After Hong Kong billionaire Cecil Chao offered a staggering $128 million “dowry” to any man that would marry his lesbian socialite daughter, Gigi Chao, she has responded in an open letter asking him to “just not be so terrified” of her female partner of nine years, Sean Eav, “and treat her like a normal, dignified human being.”
In 2012, the elder Chao offered $64 million to any man who convinced Gigi Chao to marry him; in early 2013, he doubled the offer to $128 million. According to Pink News, Mr. Chao told press that he hoped to “coax her towards a husband, children and a more traditional family structure for when she eventually inherits the Cheuk Nang property empire.” He also expressed the view that at thirty-three, his daughter was “too young” to be so certain she’s gay.
In addition to her having been with Eav for nearly a decade, the two women married in a French civil ceremony in 2012—yet in a January 2014 interview with Malaysian newspaper Nanyang Siang Pau, Mr. Chao still claimed his daughter was single and that it wasn’t “too late” for her.
A week after the $128 million offer was made, Gigi Chao published her letter to her father in China’s South Morning Post; the letter reads in part:
I thought the timing was right for us to have a candid conversation…
As your daughter, I would want nothing more than to make you happy. But in terms of relationships, your expectations of me and the reality of who I am, are not coherent.
I am responsible for some of this misplaced expectation, because I must have misled you to hope there were other options for me. You know I’ve had male lovers in the past, and I’ve had happy, albeit short-lived, relationships. I found myself temporarily happy, buoyed by the freshness, the attention, the interest, of someone physically stronger than myself.
But it was always short-lived, as I quickly lost patience, and felt an indescribable discomfort in their presence. It usually made me frustrated, and I would yearn for my freedom again. I’ve broken a few hearts, hearts of good, honest and loving men, and I’m sorry that it had to be so.
But with Sean, a woman, somehow it was different. I am comfortable and satisfied with my life and completely at ease with her. I know it’s difficult for you to understand how I could feel romantically attracted to a woman; I suppose I can’t really explain it either. It just happens, peacefully and gently, and after so many years, we still love each other very much.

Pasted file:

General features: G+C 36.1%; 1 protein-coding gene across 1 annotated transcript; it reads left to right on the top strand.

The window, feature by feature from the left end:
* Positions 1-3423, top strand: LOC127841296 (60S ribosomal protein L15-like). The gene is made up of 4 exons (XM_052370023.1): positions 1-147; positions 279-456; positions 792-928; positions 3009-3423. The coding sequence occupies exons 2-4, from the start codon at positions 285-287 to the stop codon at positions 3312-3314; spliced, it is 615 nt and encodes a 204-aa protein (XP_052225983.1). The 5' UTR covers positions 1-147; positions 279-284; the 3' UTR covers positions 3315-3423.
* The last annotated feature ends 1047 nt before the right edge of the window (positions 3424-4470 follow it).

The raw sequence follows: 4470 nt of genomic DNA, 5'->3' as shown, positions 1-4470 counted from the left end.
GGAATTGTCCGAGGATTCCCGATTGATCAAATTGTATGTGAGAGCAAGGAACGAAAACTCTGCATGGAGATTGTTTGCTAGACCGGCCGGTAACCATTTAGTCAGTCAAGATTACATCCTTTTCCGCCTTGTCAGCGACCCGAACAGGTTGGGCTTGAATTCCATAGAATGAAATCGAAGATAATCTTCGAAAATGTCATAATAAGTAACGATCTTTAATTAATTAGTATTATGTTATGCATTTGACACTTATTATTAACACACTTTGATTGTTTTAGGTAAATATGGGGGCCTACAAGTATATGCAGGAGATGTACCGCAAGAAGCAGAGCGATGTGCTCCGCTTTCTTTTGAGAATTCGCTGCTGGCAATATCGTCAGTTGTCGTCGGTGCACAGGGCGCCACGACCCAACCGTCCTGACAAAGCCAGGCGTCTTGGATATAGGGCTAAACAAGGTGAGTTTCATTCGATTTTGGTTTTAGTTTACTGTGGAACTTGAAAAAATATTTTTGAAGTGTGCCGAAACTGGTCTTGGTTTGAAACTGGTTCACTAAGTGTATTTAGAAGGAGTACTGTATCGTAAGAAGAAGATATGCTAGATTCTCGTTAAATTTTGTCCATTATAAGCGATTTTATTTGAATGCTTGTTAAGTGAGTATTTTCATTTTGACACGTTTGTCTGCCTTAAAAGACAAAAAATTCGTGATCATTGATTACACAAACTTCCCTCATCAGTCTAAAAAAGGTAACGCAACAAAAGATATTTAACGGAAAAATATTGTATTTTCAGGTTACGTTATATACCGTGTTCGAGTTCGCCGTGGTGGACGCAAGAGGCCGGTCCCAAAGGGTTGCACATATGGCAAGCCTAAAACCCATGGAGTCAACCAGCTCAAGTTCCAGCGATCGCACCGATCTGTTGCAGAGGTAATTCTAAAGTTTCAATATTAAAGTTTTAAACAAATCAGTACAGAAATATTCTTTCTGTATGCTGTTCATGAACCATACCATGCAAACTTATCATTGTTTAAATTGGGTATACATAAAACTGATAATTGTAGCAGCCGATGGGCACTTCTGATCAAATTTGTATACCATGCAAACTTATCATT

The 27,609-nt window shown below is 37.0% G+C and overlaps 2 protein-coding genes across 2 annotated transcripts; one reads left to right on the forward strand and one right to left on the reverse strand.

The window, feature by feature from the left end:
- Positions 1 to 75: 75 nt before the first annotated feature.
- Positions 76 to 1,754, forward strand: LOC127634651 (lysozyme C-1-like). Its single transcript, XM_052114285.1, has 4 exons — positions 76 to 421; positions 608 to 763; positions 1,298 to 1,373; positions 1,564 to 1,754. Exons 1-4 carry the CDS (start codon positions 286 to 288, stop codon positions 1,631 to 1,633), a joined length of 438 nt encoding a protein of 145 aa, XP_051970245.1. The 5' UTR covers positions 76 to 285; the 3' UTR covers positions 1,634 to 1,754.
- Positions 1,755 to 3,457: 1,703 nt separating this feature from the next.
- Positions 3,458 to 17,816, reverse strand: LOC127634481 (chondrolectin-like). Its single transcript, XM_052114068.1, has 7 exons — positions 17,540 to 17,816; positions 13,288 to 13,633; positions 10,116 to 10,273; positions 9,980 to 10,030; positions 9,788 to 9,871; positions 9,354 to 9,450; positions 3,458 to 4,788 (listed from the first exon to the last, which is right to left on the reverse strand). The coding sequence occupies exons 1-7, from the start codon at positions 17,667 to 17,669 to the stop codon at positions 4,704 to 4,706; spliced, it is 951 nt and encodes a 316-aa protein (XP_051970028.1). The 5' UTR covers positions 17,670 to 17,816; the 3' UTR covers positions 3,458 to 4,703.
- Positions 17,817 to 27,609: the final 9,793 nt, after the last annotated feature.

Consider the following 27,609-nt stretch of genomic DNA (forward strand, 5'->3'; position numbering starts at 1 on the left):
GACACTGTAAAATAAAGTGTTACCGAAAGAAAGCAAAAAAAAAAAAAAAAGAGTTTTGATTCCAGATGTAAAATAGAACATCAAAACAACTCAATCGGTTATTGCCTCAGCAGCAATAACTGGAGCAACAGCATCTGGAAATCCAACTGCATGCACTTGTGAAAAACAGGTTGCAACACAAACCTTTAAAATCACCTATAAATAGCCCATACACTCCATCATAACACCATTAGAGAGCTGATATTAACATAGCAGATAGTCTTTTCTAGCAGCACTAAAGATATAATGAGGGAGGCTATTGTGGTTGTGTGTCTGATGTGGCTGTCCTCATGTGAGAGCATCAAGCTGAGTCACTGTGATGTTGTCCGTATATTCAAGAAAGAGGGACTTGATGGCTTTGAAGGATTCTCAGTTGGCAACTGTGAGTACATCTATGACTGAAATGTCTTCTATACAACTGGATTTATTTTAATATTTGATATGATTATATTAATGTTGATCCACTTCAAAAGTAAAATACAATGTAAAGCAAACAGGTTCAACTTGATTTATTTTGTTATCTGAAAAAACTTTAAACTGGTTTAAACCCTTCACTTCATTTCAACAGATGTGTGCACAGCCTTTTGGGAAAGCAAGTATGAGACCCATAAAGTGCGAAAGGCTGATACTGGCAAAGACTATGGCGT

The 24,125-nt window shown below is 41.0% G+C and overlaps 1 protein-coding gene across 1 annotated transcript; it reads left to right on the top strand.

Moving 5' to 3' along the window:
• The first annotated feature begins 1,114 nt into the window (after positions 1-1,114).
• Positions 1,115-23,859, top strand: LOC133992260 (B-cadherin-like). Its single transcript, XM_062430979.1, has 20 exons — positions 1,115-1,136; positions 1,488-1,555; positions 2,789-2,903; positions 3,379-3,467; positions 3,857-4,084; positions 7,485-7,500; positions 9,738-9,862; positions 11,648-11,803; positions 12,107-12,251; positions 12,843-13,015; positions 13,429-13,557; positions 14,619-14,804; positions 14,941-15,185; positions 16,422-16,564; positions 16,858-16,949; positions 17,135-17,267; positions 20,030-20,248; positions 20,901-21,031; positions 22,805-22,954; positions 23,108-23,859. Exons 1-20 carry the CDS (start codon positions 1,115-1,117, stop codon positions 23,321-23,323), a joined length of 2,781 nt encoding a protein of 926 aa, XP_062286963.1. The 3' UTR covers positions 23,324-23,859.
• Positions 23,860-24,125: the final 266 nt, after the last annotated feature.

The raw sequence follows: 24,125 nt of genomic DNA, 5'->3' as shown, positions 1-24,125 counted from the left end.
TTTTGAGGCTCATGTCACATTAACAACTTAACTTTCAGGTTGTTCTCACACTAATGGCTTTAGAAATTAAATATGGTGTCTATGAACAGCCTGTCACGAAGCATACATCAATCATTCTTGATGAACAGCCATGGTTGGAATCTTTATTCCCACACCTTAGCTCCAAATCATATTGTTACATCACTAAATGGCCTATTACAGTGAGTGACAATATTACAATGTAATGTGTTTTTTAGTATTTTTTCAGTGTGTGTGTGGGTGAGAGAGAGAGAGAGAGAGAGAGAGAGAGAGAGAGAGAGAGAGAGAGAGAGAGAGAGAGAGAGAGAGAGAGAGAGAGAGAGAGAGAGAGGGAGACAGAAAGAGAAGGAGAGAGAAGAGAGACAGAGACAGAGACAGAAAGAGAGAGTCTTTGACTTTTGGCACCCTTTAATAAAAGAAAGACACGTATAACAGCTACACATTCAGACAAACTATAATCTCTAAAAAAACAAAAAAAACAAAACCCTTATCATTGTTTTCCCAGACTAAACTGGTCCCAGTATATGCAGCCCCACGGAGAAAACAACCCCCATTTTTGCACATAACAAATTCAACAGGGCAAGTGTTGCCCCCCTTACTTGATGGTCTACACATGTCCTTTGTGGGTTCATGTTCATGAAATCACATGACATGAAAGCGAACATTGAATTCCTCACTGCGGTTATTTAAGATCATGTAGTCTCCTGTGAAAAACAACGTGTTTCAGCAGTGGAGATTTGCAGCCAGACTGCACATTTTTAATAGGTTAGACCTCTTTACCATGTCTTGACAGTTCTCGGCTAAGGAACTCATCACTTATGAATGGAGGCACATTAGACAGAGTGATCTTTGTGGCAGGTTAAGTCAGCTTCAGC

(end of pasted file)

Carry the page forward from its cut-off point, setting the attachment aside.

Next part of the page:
My regret is that you have no idea how happy I am with my life, and there are aspects of my life that you don’t share. I suppose we don’t need each other’s approval for our romantic relationships, and I am sure your relationships are really fantastic too.
However, I do love my partner Sean, who does a good job of looking after me, ensuring I am fed, bathed and warm enough every day, and generally cheering me up to be a happy, jolly girl. She is a large part of my life, and I am a better person because of her.
Now, I’m not asking you to be best of friends; however, it would mean the world to me if you could just not be so terrified of her, and treat her like a normal, dignified human being.
I understand it is difficult for you to understand, let alone accept this truth.
I’ve spent a lot of time figuring out who I am, what is important in my life, who I love and how best to live life, as an expression of all these questions. I am proud of my life, and I would not choose to live it any other way (except also figuring out how to be gentler on the planet).
I’m sorry to mislead you to think I was only in a lesbian relationship because there was a shortage of good, suitable men in Hong Kong.
There are plenty of good men, they are just not for me.
Wishing you happiness…
Your daughter, Gigi.
In an interview with the Morning Post, she said, “I don’t think my dad’s offering of any amount of money would be able to attract a man I would find attractive.”
Gigi Chao leads a busy life, working as the executive director at the Cheuk Nang property development company owned by her father; she is also a founder of the anti-poverty Faith in Love Foundation and the gay rights group Big Love Alliance. She added, “I understand that he loves me, it’s just he’s from another time and it’s difficult for him to understand the plight of the LGBT [community]. At the office it’s business as usual. At family gatherings we hug and dance. And we just agree to disagree on what marriage is and family is.”